During his time at the commission, Mute recalls many achievements on behalf of Kenyans. But there were also times when people appeared to be momentarily distracted from the things that really mattered
I wish to reflect on some of my work during the past nine years at the National Commission on Human Rights under the theme: working on the things that matter.
It was the poet Emily Dickinson who said:
"If I can stop one heart from breaking, I shall not live in vain. If I can ease one life the aching, or cool one pain, or help one fainting robin unto his nest again, I shall not live in vain."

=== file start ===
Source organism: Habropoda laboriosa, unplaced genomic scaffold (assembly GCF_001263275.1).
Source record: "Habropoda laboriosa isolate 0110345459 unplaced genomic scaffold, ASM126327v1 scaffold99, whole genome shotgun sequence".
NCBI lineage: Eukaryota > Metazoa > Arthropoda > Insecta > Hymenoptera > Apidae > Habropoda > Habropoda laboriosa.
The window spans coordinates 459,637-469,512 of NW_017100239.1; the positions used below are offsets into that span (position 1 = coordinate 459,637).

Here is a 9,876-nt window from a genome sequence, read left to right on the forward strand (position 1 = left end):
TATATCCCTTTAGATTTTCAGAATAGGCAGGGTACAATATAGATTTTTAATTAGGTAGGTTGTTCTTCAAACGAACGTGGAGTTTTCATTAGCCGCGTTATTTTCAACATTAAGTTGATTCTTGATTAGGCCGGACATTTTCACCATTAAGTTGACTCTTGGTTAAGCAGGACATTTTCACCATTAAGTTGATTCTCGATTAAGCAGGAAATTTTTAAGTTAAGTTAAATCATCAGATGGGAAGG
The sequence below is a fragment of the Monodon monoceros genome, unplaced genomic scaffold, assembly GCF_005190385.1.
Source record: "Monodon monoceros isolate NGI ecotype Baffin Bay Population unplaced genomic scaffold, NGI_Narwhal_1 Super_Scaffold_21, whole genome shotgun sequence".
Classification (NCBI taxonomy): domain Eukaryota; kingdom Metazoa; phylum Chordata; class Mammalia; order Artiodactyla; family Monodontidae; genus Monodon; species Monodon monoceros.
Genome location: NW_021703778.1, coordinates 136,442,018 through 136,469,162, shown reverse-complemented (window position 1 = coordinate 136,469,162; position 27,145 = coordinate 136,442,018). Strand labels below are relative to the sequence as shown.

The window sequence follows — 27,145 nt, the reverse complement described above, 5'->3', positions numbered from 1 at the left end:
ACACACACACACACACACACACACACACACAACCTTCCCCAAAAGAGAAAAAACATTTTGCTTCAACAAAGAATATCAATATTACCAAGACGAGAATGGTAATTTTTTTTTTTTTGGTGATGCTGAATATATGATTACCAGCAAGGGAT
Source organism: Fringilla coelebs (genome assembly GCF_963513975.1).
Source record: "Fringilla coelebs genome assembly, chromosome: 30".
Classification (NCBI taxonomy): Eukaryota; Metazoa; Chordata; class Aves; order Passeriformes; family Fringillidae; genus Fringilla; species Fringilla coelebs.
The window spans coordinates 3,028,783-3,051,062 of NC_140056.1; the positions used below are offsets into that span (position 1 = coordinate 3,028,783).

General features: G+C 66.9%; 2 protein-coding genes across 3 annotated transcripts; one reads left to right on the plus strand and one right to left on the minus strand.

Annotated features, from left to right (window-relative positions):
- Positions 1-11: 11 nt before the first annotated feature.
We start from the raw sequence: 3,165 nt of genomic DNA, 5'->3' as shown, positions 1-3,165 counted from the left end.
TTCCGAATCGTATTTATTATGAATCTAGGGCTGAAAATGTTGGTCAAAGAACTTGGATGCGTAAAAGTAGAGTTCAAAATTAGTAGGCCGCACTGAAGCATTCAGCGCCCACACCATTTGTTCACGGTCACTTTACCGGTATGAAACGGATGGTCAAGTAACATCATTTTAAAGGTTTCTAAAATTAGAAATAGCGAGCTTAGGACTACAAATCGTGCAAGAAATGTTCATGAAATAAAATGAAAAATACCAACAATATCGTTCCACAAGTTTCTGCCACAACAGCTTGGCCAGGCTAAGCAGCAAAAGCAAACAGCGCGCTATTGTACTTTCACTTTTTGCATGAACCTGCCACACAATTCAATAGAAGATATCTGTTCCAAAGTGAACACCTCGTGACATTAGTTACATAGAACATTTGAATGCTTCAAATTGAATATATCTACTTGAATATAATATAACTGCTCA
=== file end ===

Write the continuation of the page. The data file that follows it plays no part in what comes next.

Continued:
For the past nine years, I have had the privilege and honour of serving as a Commissioner at the Kenya National Commission on Human Rights. During that time, Kenya has encountered momentous triumphs at many levels: the people made for themselves a new Constitution; Kenyans now may speak and associate howsoever and with whomsoever far more than they ever could have; even economic and social rights now are justiciable in our courts. Yet adversity has been an undeniable fraternal twin of this prosperity, as sadly illustrated by the post election violence of five years ago.